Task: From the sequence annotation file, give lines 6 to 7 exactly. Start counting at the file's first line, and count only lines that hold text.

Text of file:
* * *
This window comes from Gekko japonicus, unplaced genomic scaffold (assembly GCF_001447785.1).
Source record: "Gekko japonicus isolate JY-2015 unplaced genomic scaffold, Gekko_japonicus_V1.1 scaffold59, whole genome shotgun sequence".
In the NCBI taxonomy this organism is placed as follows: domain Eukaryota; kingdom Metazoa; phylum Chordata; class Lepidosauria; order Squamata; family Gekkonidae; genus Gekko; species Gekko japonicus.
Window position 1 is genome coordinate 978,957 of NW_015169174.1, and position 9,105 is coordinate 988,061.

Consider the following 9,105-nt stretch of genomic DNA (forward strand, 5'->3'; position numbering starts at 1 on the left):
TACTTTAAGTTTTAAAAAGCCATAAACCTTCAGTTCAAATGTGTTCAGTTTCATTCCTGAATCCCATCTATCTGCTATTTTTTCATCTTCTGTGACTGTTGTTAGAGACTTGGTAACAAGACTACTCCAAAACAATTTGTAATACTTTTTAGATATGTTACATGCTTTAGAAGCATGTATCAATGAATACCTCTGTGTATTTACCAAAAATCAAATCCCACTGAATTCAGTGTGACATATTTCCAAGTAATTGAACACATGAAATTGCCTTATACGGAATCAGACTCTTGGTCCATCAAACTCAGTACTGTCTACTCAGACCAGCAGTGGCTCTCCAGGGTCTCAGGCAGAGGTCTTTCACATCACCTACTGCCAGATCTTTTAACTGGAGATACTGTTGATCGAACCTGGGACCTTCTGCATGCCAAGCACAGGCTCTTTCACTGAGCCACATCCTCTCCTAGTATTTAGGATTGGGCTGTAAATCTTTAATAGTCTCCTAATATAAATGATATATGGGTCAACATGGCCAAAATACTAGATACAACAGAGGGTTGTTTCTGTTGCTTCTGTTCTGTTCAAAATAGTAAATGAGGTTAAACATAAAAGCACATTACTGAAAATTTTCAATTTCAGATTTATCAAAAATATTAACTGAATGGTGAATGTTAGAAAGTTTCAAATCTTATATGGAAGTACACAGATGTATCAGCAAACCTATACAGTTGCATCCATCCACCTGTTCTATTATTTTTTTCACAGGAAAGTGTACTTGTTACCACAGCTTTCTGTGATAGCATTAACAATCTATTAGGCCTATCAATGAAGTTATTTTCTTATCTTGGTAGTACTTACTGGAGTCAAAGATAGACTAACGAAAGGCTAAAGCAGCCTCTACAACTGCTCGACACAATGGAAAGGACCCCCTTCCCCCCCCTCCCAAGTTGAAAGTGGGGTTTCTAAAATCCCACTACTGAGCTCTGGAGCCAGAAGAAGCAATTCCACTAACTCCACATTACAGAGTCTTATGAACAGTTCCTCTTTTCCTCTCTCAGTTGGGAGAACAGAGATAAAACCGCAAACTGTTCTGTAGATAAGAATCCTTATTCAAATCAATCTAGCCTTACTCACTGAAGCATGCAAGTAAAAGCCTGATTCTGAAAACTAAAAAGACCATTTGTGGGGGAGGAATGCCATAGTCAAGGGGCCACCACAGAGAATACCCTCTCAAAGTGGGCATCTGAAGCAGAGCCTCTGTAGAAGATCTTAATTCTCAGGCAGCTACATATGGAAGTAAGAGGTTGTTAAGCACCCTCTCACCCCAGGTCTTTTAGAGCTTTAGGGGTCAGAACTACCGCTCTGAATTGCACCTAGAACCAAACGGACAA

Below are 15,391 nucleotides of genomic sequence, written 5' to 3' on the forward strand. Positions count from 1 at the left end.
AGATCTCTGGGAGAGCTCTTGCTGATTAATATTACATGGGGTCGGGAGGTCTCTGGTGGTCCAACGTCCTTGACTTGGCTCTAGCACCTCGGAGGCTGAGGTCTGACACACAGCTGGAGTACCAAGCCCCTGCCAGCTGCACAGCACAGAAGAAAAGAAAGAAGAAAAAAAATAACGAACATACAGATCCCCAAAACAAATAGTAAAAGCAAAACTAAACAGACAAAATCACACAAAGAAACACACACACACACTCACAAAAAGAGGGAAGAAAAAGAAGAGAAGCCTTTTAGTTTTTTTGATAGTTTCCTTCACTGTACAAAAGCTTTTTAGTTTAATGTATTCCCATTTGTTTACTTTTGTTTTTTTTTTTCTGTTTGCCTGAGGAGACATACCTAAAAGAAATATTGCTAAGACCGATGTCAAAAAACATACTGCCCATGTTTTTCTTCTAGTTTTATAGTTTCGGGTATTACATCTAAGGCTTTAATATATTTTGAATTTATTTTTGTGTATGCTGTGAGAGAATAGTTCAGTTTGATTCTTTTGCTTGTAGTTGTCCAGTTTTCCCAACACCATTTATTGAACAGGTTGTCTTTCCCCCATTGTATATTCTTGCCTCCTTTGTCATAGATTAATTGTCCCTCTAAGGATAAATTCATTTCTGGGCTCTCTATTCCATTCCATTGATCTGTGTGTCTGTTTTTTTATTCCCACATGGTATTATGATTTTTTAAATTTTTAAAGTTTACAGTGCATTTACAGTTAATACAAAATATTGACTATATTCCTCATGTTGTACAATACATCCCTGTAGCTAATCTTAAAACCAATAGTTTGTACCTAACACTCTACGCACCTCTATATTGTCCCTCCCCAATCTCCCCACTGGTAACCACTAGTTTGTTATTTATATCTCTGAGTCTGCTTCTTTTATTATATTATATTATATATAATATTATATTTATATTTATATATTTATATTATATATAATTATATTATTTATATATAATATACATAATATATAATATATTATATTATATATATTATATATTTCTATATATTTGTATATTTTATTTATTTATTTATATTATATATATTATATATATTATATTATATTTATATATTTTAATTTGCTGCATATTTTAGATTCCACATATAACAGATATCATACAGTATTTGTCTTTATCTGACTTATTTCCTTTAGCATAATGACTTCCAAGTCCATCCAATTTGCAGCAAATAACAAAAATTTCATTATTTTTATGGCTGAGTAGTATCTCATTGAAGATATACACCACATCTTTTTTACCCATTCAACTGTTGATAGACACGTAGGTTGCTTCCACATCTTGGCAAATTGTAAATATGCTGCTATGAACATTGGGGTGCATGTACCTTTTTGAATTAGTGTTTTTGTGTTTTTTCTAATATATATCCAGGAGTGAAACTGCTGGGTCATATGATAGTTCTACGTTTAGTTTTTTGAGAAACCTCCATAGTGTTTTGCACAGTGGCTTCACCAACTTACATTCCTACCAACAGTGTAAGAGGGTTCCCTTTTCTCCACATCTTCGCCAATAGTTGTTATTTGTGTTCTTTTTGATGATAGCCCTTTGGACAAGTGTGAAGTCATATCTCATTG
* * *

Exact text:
TACTTTAAGTTTTAAAAAGCCATAAACCTTCAGTTCAAATGTGTTCAGTTTCATTCCTGAATCCCATCTATCTGCTATTTTTTCATCTTCTGTGACTGTTGTTAGAGACTTGGTAACAAGACTACTCCAAAACAATTTGTAATACTTTTTAGATATGTTACATGCTTTAGAAGCATGTATCAATGAATACCTCTGTGTATTTACCAAAAATCAAATCCCACTGAATTCAGTGTGACATATTTCCAAGTAATTGAACACATGAAATTGCCTTATACGGAATCAGACTCTTGGTCCATCAAACTCAGTACTGTCTACTCAGACCAGCAGTGGCTCTCCAGGGTCTCAGGCAGAGGTCTTTCACATCACCTACTGCCAGATCTTTTAACTGGAGATACTGTTGATCGAACCTGGGACCTTCTGCATGCCAAGCACAGGCTCTTTCACTGAGCCACATCCTCTCCTAGTATTTAGGATTGGGCTGTAAATCTTTAATAGTCTCCTAATATAAATGATATATGGGTCAACATGGCCAAAATACTAGATACAACAGAGGGTTGTTTCTGTTGCTTCTGTTCTGTTCAAAATAGTAAATGAGGTTAAACATAAAAGCACATTACTGAAAATTTTCAATTTCAGATTTATCAAAAATATTAACTGAATGGTGAATGTTAGAAAGTTTCAAATCTTATATGGAAGTACACAGATGTATCAGCAAACCTATACAGTTGCATCCATCCACCTGTTCTATTATTTTTTTCACAGGAAAGTGTACTTGTTACCACAGCTTTCTGTGATAGCATTAACAATCTATTAGGCCTATCAATGAAGTTATTTTCTTATCTTGGTAGTACTTACTGGAGTCAAAGATAGACTAACGAAAGGCTAAAGCAGCCTCTACAACTGCTCGACACAATGGAAAGGACCCCCTTCCCCCCCCTCCCAAGTTGAAAGTGGGGTTTCTAAAATCCCACTACTGAGCTCTGGAGCCAGAAGAAGCAATTCCACTAACTCCACATTACAGAGTCTTATGAACAGTTCCTCTTTTCCTCTCTCAGTTGGGAGAACAGAGATAAAACCGCAAACTGTTCTGTAGATAAGAATCCTTATTCAAATCAATCTAGCCTTACTCACTGAAGCATGCAAGTAAAAGCCTGATTCTGAAAACTAAAAAGACCATTTGTGGGGGAGGAATGCCATAGTCAAGGGGCCACCACAGAGAATACCCTCTCAAAGTGGGCATCTGAAGCAGAGCCTCTGTAGAAGATCTTAATTCTCAGGCAGCTACATATGGAAGTAAGAGGTTGTTAAGCACCCTCTCACCCCAGGTCTTTTAGAGCTTTAGGGGTCAGAACTACCGCTCTGAATTGCACCTAGAACCAAACGGACAA

Below are 15,391 nucleotides of genomic sequence, written 5' to 3' on the forward strand. Positions count from 1 at the left end.